Prenatal diagnosis

18 July 1992


The National Bioethics Committee puts the title of this opinion in the plural due to the number and variety of diagnoses that are available during prenatal life, with a large variety of interventions and techniques that may be used with the pregnant woman’s informed consent. The first part of the document therefore is dedicated to the analysis of these techniques, divided into invasive and non-invasive, with particular attention to the pre-implantation diagnosis techniques and the genetic consultancy which should accompany the women who decide to use this type of diagnostic examination.
The second part of the document instead concerns the ethical implications of prenatal diagnosis and stresses the important influence that this has over the feelings, attitudes and behaviour towards pregnancy, not only of the mother but also the family and healthcare staff. There are then the medical-legal aspects, connected to the evaluation of the risk-benefit relation, above all with regard to the invasive techniques of prenatal and pre-implantation diagnosis.
On the whole, the judgment on prenatal diagnosis is positive, since therapeutic possibilities can be associated with diagnostic ones, leading the unborn child to being a real patient. However, over the last decades there has been an increase in the success of pregnancy, therefore the tolerance about the uncertainty of its outcome has decreased. The opinion stresses that prenatal diagnosis is really prevention when it facilitates the immediate correction of any anomaly that is discovered, while it is not if aimed exclusively at evaluating whether to abort or not.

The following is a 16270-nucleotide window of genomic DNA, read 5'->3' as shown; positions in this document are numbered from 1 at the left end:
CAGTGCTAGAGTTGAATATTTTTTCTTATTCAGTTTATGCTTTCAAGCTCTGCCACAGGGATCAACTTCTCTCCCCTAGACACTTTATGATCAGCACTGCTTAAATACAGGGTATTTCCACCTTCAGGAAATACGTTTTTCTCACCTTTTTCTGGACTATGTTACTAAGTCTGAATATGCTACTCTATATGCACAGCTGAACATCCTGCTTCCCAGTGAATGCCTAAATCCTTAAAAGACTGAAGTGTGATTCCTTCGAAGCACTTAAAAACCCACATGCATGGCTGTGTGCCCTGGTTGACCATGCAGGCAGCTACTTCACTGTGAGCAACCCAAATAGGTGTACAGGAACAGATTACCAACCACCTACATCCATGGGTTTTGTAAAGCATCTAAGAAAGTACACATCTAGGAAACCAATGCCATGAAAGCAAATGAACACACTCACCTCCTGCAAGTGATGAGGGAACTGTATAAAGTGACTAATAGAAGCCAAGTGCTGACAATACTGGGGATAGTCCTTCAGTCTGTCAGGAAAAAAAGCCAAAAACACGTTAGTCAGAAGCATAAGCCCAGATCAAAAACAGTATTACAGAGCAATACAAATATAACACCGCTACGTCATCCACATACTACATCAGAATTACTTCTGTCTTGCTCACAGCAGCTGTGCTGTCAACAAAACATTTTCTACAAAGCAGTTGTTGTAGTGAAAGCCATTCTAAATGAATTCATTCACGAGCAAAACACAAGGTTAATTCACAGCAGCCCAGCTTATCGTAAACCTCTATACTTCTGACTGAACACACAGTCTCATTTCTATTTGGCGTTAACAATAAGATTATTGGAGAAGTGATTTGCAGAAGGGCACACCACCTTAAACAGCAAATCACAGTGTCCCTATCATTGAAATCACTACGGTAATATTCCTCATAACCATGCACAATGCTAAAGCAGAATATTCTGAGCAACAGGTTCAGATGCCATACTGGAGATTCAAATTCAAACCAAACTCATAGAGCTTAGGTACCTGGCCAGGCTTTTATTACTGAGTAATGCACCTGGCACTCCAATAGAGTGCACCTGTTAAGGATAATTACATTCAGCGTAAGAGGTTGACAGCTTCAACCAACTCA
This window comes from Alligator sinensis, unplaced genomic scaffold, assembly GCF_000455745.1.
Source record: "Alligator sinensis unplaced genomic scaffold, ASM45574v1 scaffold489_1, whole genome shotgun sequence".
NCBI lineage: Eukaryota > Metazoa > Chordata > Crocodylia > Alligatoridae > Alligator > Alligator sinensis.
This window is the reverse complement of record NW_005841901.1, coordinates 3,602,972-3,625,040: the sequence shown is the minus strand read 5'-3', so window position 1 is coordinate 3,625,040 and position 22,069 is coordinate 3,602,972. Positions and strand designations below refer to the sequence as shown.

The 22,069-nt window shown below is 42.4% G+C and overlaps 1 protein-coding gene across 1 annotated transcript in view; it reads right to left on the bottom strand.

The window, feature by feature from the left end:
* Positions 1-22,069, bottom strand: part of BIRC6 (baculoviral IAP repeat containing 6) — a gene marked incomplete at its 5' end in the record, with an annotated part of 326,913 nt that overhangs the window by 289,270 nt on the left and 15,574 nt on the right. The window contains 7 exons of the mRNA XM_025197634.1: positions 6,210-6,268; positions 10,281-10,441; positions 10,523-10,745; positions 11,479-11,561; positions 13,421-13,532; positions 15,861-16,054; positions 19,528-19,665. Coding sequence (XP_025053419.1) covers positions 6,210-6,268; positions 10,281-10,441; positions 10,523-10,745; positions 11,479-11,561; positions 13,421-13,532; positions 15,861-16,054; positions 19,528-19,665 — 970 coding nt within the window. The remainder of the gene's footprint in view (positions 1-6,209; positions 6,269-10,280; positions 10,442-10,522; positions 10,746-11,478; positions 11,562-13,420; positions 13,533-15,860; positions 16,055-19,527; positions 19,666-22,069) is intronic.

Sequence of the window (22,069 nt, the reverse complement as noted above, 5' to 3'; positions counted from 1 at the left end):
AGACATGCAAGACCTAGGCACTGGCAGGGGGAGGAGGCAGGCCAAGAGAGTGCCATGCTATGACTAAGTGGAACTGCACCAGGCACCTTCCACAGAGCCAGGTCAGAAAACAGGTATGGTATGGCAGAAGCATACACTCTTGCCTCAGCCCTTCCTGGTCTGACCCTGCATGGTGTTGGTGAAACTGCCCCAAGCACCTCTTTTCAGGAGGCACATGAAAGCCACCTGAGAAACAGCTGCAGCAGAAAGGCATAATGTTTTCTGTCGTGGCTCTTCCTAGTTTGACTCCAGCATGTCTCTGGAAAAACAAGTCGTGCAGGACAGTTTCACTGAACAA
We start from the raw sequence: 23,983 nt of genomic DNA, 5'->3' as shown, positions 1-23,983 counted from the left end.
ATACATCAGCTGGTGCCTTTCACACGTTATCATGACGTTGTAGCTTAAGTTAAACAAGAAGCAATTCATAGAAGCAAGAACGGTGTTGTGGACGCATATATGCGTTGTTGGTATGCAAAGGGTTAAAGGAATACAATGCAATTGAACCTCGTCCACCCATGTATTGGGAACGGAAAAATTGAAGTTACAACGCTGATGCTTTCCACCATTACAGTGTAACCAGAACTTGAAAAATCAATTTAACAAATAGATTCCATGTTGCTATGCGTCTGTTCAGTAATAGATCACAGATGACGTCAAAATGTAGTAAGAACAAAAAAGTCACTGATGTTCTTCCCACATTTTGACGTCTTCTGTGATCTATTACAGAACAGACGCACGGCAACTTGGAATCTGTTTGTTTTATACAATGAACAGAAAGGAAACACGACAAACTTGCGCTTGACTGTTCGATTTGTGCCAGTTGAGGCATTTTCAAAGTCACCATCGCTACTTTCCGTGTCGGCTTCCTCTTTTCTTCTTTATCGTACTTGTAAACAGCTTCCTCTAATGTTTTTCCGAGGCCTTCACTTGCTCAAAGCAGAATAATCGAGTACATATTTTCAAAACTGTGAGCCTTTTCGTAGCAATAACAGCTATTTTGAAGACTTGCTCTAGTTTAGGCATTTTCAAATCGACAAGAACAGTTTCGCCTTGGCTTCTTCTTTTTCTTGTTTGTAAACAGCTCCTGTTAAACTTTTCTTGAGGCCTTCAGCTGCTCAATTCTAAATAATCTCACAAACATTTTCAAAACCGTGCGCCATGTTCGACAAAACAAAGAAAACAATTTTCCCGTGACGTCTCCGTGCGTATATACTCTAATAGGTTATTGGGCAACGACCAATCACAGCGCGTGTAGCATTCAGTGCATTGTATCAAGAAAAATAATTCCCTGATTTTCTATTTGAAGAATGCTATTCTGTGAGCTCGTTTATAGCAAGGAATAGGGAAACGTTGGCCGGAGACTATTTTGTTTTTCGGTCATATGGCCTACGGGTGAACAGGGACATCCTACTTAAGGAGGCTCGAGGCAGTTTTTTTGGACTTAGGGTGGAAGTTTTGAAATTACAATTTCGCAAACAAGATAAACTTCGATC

Due to the significant ethical implications that prenatal diagnosis involves, such diagnostic treatment should be accompanied by appropriate genetic consultancy, which would give information on the nature of the test, but also on the implications of its possible results and would support the woman and family psychologically. The most important aspects on which the genetic consultancy should concentrate concern the reliability of the technique, the biological risk for the mother and the foetus, the objectives of the test and the advantages and disadvantages arising from it. The ethical and psychological implications require that prenatal diagnosis, even if non-invasive and low risk, cannot disregard the pregnant woman’s informed consent.
The ethical evaluation of pre-implantation diagnosis is also problematic, as it is conditioned by different conceptions of the statute of the not yet implanted human embryo, which according to some is a person in the full sense while for others it is not. This latter position leads one to consider the selection of the embryos to implant into the womb licit and therefore the destruction of the embryos that risk developing serious malformations.
In the appendix the opinion includes some tables showing the distribution of Cytogenic Laboratories in Italy and the therapeutic possibilities offered by the use of prenatal diagnosis. The document ends with the bibliography and glossary.

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